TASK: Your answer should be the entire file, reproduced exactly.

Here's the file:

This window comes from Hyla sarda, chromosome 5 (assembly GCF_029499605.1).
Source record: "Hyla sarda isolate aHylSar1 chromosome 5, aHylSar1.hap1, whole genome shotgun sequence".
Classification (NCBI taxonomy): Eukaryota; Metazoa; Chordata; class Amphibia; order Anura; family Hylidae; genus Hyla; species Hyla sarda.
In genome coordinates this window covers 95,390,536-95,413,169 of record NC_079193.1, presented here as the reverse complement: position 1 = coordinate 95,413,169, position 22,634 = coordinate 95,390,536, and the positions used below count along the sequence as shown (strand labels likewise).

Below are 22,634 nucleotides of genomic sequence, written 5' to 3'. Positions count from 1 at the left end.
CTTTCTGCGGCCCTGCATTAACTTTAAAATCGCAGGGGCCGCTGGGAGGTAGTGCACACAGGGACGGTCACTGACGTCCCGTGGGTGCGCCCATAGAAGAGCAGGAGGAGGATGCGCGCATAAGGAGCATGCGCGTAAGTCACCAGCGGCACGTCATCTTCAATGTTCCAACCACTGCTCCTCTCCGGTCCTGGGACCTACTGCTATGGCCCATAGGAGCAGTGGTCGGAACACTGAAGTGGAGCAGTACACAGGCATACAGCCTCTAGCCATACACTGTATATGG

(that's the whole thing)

This window comes from Hyla sarda, chromosome 5 (assembly GCF_029499605.1).
Source record: "Hyla sarda isolate aHylSar1 chromosome 5, aHylSar1.hap1, whole genome shotgun sequence".
Classification (NCBI taxonomy): Eukaryota; Metazoa; Chordata; class Amphibia; order Anura; family Hylidae; genus Hyla; species Hyla sarda.
In genome coordinates this window covers 95,390,536-95,413,169 of record NC_079193.1, presented here as the reverse complement: position 1 = coordinate 95,413,169, position 22,634 = coordinate 95,390,536, and the positions used below count along the sequence as shown (strand labels likewise).

Below are 22,634 nucleotides of genomic sequence, written 5' to 3'. Positions count from 1 at the left end.
CTTTCTGCGGCCCTGCATTAACTTTAAAATCGCAGGGGCCGCTGGGAGGTAGTGCACACAGGGACGGTCACTGACGTCCCGTGGGTGCGCCCATAGAAGAGCAGGAGGAGGATGCGCGCATAAGGAGCATGCGCGTAAGTCACCAGCGGCACGTCATCTTCAATGTTCCAACCACTGCTCCTCTCCGGTCCTGGGACCTACTGCTATGGCCCATAGGAGCAGTGGTCGGAACACTGAAGTGGAGCAGTACACAGGCATACAGCCTCTAGCCATACACTGTATATGG